Undercover Ross: The Non-Traditional Path To An MBA

Adam Brewster, a 2nd year at the University of Michigan’s Ross School, reporting for CBS during the 2020 Presidential campaign

There are many roads that lead students to the halls of an MBA program.

For some, the road is fairly straight. Maybe they leave undergrad knowing that an MBA is likely in their future 5-7 years down the road. They may plan their life around this change, knowing it’s essential to advance their career. 

Others may spend a few years in the working world and realize that their chosen career path isn’t quite for them. Some of these people make smaller pivots: accounting to finance, engineering to tech, advertising to marketing. 

But there are many who make a larger jump from the non-business universe into the business world. And for those of you wondering if you can really make a jump out of your 5-10-year career into something different, I’m here to tell you unequivocally: 

Yes. You. Can. 

Adam Brewster on assignment


After finishing undergrad, I spent more than nine years working in television news. After a couple of years in local news in Detroit, I made the jump to New York City to work for CBS This Morning. I worked on the show for four years before I made my way out into the field to cover the 2020 election.  

I had a tremendous career in the news. I wouldn’t trade those nine years for anything. I was in the control room during some of the biggest events of the 2010s, such as the 2016 election, Hurricane Harvey and the Congressional baseball shooting. I had a front-row seat for the 2020 presidential election. 

Covering that election really opened my eyes to the fact that presidential politics is really just one big marketing campaign. Politicians must understand what voters are looking for in that particular election. Being able to best speak to those needs and values – through ads, speeches or other communications – is critical to driving action and winning any race. I loved talking to voters about why they liked and disliked certain candidates. You can always learn something new by asking open-ended questions. 


As time passed, I became more drawn to the marketing side of politics and less to its political side. I was fortunate to have a friend getting her MBA at the time. I was fascinated by how she described the CPG industry and the challenges that marketers at these companies face, such as how to persuade consumers to purchase their product in an environment with so many choices. After a lot of reflection, I decided to make the jump and get my MBA.

I chose to come to Ross for several reasons, but I want to highlight two aspects here. 

First, Ross’ commitment to action-based learning provided a chance for me to learn business skills in a hands-on way. MAP, Ross’ signature program, enabled me to tackle an ambiguous business problem before walking into my internship. My teammates taught me how to create and execute a multi-week project, something that’s less common in the news industry that operates on daily deadlines. Second, I knew Ross would have the resources for a career switcher After all, 94% of Ross students are making some sort of career change. Through action-based programming, Ross MBAs gain exposure to new roles or industries before their internship.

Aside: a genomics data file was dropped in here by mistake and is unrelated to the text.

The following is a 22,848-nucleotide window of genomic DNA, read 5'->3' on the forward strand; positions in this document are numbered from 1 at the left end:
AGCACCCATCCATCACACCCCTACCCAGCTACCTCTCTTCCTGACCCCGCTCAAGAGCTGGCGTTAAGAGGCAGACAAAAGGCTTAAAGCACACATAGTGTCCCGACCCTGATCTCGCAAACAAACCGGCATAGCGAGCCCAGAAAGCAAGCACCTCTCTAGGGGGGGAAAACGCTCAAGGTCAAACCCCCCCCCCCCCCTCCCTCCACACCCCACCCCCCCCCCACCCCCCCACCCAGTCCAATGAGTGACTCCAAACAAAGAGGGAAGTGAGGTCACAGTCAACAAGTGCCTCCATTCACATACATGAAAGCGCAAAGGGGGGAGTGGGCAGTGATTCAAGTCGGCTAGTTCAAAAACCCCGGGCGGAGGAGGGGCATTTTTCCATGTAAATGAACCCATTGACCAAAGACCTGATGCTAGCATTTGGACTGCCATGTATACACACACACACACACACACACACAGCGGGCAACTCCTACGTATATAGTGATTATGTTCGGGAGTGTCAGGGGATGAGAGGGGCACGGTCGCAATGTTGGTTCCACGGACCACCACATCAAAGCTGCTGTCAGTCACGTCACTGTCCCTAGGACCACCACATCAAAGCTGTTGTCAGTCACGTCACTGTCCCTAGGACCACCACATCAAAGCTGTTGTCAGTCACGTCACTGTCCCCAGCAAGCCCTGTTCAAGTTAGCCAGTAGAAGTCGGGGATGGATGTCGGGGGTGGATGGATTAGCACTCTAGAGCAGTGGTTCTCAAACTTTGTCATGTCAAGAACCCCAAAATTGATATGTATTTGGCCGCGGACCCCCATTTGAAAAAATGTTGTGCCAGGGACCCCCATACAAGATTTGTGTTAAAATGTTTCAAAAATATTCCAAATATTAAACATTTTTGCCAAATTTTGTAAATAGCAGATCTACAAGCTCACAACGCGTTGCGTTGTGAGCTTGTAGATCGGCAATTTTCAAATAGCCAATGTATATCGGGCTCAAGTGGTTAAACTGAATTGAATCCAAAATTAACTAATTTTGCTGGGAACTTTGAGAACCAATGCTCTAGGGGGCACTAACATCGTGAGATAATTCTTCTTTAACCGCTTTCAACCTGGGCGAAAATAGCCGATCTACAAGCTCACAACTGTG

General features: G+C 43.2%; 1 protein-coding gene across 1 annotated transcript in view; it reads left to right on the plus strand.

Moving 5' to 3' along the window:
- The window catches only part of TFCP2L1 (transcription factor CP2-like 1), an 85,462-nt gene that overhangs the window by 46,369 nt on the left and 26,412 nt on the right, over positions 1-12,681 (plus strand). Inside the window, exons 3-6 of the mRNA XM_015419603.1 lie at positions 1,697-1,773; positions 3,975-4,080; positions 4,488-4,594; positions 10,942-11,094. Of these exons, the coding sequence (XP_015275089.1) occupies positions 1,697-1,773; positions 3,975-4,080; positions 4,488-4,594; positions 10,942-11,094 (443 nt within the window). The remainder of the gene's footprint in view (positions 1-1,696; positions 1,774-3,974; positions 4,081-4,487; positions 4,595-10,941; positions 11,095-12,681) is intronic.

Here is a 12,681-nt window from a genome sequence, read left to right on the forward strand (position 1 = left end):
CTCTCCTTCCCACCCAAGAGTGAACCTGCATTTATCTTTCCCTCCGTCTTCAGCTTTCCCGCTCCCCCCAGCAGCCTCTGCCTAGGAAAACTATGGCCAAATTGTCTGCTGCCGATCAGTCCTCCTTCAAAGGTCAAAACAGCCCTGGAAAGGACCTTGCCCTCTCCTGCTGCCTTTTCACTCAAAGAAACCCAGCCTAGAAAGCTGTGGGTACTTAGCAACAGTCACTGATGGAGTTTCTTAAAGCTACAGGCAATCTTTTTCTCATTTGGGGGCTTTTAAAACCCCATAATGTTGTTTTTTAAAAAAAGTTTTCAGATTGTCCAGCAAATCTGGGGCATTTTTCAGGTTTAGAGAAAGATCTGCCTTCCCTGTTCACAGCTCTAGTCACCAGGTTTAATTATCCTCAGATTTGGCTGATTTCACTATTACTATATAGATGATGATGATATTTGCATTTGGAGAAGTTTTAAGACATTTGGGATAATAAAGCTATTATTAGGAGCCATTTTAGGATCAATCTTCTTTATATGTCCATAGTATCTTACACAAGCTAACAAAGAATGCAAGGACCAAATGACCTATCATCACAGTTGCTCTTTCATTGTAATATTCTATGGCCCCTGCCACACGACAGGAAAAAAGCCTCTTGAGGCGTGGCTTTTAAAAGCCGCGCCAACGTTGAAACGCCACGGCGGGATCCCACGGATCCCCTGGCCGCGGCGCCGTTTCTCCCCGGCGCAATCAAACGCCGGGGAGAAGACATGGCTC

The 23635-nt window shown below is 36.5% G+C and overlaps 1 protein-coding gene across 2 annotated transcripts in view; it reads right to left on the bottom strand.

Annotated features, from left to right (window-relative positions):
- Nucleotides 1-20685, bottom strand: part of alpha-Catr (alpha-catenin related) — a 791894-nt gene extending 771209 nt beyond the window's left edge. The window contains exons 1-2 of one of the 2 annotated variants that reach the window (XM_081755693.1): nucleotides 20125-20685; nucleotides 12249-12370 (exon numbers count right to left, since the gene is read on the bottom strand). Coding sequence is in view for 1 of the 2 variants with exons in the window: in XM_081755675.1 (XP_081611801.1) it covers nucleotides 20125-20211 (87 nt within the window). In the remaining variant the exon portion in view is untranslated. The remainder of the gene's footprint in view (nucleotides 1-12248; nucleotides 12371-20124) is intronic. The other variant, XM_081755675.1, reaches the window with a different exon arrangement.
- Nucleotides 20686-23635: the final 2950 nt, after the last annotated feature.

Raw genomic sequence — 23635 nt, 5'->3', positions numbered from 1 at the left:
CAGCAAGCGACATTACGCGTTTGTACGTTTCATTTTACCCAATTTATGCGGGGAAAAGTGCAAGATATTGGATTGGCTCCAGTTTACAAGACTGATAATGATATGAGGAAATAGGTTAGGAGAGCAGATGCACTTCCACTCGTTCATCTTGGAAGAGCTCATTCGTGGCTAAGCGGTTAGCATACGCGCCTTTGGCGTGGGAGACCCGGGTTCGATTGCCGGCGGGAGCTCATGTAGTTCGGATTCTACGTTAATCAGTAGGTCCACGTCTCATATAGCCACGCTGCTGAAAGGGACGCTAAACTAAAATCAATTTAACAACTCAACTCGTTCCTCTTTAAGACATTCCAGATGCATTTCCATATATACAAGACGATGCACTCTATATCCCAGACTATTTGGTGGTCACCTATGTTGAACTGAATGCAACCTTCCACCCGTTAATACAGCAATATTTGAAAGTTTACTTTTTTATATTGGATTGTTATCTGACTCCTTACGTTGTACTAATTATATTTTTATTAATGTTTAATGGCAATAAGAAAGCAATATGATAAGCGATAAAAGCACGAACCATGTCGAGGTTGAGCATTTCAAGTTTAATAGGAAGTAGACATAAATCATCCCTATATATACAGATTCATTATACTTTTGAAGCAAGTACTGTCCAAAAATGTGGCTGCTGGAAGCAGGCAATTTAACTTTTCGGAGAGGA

What I’ve learned over the past year-and-a-half is that, regardless of what your previous work experience was, you have transferable skills that MBA programs and employers are looking for. In fact, students from “non-traditional” careers bring a unique perspective and offer skills that are less common among students from “traditional’ backgrounds. 

Brewster hanging out at “The Big House” at the University of Michigan


Take journalism. Journalists are excellent researchers and understand how to ask questions to gain information. I realized how valuable that skill was during my internship. I had a limited amount of time to become an expert in a topic I was unfamiliar with, but I realized that I had the toolkit to execute the project. I have also learned that businesses value storytellers. Being able to craft a compelling narrative is essential to persuade senior leaders or to keep stakeholders engaged during a major presentation. 

Anytime I speak with someone who comes from a non-traditional background, I tell them to think about what excites them about work. For me, I love telling stories, I love understanding people, and I love intellectual challenges. I found that marketing scratched all of those itches. 

Once you know what excites you about work, think about how those skills fit into the types of roles where you may be interested in pivoting. This will make you engaged throughout the recruiting process. You’ll find yourself enjoying networking and preparing for interviews because you’re engaged with the material. 

It can be intimidating to make a big career jump. Take the time to think about what you’d want to get out of an MBA. Reflect on what skills get you excited about work. Lean into your unique perspective. Doing all of those things will make you a compelling candidate and set you up for a highly successful career. 

About Adam: I was born and raised just outside of Detroit and I’m thrilled to be back in Michigan. Prior to Ross, I was working as a political reporter at CBS News. I wanted to take my passion for understanding consumer behavior and apply it to a future career in marketing. I chose to come to Ross because it offers so many hands-on experiences and I’m surrounded by genuine, caring and intellectually curious classmates.

You can connect with Adam on LinkedIn and learn more about him in Poets & Quants’ Meet The Class 2024.

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